Robert Frank, in a New York Times piece (free, annoying registration may be required), spews the typical liberal pabulum regarding campaign finance reform. I won't comment on the entire piece, but I want to say something about the general theme: money corrupting politics.
Just because our representatives are elected by a majority of the population and sit in the seats of power in Washington, doesn’t make them omniscient. It is silly to believe that just because they are not influenced by money that their decisions would be more just and wise. Sure, the policies would be different, but we are still dealing with mere mortals. They would have to be experts in economics, science, law, history, medicine, technology, etc. to govern as they do now. Only if we scale down the size of government dramatically will this arrangement even be remotely possible. But, at that point there would be no need for campaign finance legislation because government would not have the heavy hand it does now nor would it have anything to sell.
But why do we need to limit contributions anyway? If we are assuming that these people we send to Washington are wise enough to determine the ‘right’ legislation if they were only free from the corrupting influence of money, why are they not wise enough now to just not be corrupted by the money in the first place? In other words, if they are so easily corrupted now, maybe they aren't fit govern at any time.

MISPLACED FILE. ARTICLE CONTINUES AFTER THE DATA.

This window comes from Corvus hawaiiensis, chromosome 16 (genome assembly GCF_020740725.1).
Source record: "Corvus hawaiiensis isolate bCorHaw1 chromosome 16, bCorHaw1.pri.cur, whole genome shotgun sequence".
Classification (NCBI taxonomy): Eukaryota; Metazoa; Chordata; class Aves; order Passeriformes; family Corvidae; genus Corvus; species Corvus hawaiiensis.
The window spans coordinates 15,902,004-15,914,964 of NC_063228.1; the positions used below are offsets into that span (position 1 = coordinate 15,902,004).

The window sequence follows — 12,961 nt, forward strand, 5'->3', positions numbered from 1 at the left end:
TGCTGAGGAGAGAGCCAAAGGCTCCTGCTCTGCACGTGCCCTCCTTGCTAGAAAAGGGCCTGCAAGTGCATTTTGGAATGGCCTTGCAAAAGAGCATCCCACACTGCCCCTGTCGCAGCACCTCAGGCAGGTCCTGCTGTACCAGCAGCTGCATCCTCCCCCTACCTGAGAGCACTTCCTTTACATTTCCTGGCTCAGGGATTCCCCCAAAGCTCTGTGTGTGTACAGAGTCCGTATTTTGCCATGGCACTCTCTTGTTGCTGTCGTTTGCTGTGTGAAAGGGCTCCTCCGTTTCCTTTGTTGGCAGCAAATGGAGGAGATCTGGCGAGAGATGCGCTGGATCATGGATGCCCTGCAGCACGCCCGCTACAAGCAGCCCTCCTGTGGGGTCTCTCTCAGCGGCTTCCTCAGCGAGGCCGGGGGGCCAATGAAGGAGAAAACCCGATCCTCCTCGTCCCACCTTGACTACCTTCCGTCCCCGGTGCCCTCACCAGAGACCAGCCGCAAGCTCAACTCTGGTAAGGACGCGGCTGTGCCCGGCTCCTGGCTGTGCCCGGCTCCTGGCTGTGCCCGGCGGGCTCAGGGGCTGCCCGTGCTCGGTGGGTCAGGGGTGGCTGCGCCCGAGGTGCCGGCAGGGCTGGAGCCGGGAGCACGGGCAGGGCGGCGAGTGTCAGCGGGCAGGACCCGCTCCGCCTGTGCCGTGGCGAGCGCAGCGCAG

It could be said that we would want politicians to only get influence from the experts in the respective fields. But who are the experts? Do all experts agree? Who will be the arbiter if they don’t? Again, with a small government limited to a specific set of tasks, this could possibly work (I still have my doubts, however).
The other question we need to ask is how is it possible to prevent conflicts of interest? We are a nation of 300 million and we have different interests and wants. If government is reduced to a fraction of its current size this might be possible, but when government spends $3 trillion and has its tentacles in every aspect of our lives there are going to be conflicts of interest when it comes to how to spend that money and wield that power.
Lastly, I would like to comment on a specific quote in the article. After begrudgingly admitting that money can't be completely eliminated from the political process, Frank writes this: "The harsh reality is that free speech and good government are conflicting goals." When I first read that statement I had to stop and say "Wow!" Free speech is now a "goal" - not an inalienable right of the individual, mind you - a goal that can be negotiated like all other issues in government. Maybe this is why so many people want to buy influence. Maybe this is why so many people need to buy influence.
Let me use Mr. Frank's language to close: free speech and big government are conflicting goals. In fact, any individual right and big government are conflicting goals.